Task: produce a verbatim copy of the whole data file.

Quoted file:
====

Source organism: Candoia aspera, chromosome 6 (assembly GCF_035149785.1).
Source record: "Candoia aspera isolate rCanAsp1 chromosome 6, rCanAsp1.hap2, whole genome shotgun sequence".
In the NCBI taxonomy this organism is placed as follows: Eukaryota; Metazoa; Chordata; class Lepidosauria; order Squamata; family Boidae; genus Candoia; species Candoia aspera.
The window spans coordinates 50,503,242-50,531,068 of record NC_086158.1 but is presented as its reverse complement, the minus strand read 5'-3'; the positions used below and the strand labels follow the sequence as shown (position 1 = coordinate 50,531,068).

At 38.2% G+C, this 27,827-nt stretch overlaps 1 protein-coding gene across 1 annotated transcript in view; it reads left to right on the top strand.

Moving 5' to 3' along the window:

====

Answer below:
Source organism: Candoia aspera, chromosome 6 (assembly GCF_035149785.1).
Source record: "Candoia aspera isolate rCanAsp1 chromosome 6, rCanAsp1.hap2, whole genome shotgun sequence".
In the NCBI taxonomy this organism is placed as follows: Eukaryota; Metazoa; Chordata; class Lepidosauria; order Squamata; family Boidae; genus Candoia; species Candoia aspera.
The window spans coordinates 50,503,242-50,531,068 of record NC_086158.1 but is presented as its reverse complement, the minus strand read 5'-3'; the positions used below and the strand labels follow the sequence as shown (position 1 = coordinate 50,531,068).

At 38.2% G+C, this 27,827-nt stretch overlaps 1 protein-coding gene across 1 annotated transcript in view; it reads left to right on the top strand.

Moving 5' to 3' along the window: